Allison said...

Your blog just scared me half to death. One of your ads started talking, and then the phone started ringing. I've since turned off the sound. ;)

Anyway, well, if I would have known the concert would have been that good I wouldn't have passed along the tickets. ;p So glad I did though, I would have never gotten this great of a review from anyone else.

Its amazing the feeling of hearing great live music, isn't? I remember seeing Black Rebel Motorcycle club in the basement at my uni in Newcastle and having a real concert shaping experience. They pushed you to the edge and as they swooped down with their instruments, the brief moment where the stage lights dance as you do, it feels like you are in fact on stage too.

Off to check out $100 on MySpace! :)

T said...

Sean - THANKS!!!! Excellent review.

Re $100 - the Fort McMurray song is called Black Gold. It is not recorded yet, but its pretty neat that both you and I picked up on it as something special. They've written an anthem - a modern version of Four Song Winds, except with VLTs and heavy trucks.

I asked about it later and it's going to be on the next 7 inch or something.

Barbara Bruederlin said...

What a wonderful review, Sean. I have been sitting here reading it with a huge grin on my face, just living every moment through your words.

The night I saw the Cons and the Weakerthans play together about 3 or 4 years ago was one of the finest concerts of my life. Each band on their own is so incredible, but seeing them play together, well the sum is far greater than all the parts.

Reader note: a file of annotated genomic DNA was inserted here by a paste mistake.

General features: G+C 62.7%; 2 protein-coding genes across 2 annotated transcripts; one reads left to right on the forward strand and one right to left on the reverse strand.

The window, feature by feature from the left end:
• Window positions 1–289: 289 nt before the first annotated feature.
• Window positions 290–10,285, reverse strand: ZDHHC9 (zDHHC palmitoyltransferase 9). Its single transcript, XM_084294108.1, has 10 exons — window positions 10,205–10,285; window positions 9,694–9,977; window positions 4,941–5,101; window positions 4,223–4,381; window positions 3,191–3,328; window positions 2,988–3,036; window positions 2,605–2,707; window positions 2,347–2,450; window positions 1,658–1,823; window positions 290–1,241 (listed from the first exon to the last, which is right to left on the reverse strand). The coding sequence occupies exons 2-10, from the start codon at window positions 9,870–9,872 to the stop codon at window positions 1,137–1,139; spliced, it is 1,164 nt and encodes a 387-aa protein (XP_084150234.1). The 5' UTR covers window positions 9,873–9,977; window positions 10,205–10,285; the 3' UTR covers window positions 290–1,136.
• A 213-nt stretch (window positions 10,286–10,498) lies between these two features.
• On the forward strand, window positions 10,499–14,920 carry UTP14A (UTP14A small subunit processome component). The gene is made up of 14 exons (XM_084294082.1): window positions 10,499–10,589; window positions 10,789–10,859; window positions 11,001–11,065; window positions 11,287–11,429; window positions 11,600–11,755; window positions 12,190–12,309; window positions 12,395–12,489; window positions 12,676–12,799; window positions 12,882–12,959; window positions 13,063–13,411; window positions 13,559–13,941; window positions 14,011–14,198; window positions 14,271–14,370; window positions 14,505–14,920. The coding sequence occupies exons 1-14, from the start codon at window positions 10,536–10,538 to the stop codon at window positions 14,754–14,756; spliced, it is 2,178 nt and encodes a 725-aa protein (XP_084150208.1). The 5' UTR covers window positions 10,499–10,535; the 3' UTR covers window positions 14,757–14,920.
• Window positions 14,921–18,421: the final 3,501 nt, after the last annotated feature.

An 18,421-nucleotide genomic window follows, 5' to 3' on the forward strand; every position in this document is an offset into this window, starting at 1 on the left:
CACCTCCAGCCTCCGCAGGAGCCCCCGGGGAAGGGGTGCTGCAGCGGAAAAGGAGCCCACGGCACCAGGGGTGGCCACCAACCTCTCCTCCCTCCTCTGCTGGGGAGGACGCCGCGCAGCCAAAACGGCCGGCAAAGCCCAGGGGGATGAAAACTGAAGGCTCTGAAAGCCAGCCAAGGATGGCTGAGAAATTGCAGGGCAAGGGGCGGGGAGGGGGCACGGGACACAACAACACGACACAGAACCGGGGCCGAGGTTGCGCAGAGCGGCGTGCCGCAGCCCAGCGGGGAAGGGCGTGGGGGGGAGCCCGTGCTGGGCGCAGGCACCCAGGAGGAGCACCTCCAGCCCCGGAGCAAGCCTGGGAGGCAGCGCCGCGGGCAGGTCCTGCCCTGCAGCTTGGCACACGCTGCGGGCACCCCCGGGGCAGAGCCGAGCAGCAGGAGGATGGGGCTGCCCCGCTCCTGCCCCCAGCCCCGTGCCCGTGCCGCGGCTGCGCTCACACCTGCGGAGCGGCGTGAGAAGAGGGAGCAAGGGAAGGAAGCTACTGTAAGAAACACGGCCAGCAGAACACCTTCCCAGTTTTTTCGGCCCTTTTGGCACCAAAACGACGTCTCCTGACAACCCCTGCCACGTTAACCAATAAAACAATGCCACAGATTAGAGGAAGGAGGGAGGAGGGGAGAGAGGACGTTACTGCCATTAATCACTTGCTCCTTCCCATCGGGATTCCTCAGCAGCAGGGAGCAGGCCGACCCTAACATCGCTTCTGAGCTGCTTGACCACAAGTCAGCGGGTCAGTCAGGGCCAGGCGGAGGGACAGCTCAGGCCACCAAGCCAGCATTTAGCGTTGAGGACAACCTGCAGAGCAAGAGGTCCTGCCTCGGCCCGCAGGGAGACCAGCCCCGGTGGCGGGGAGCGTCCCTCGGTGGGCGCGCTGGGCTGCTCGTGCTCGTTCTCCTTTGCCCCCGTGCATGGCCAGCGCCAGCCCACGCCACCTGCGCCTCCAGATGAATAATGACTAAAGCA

I can't wait to see them in a couple of weeks. Thanks for the appetizer.

Phronk said...

I've heard so many good things about the Weakerthans (and this show in particular), that they must be set to blow up in popularity any time now.

Where did the Ramones play in London??

Sean Wraight said...


My apologies. I really shouldn't be scaring the readership off now should I.

Thanks again for the tickets. I definitely owe you own or five for that. Next time you are home visiting perhaps you will consider a trip to London to see something.

You are so correct about those magical concert moments too. They are so rare but so wonderful when the happen. They stick with you forever.


Mr. Tim, No THANK YOU. It was so great to meet you too. I appreciate the information you provided in your comment too. That was a true concert highlight.

Thank you too for passing the link on to Simone et al. They are truly one of those bands destined for success. Incredible talent!



Glad you enjoyed the review. :) I look forward to hearing your assessment. I predict here and now your face will hurt more than your ears the next day though. A truly huge smile inducing event is highly likely.


It was a great show. One that I will certainly remember. And to answer your query. The concert I referred to was an appearance on May 20th 1980. (The day Mt. St. Helen's blew its top) That show changed my life.

Were you even on the planet at that time?


Thanks for stoppin's by!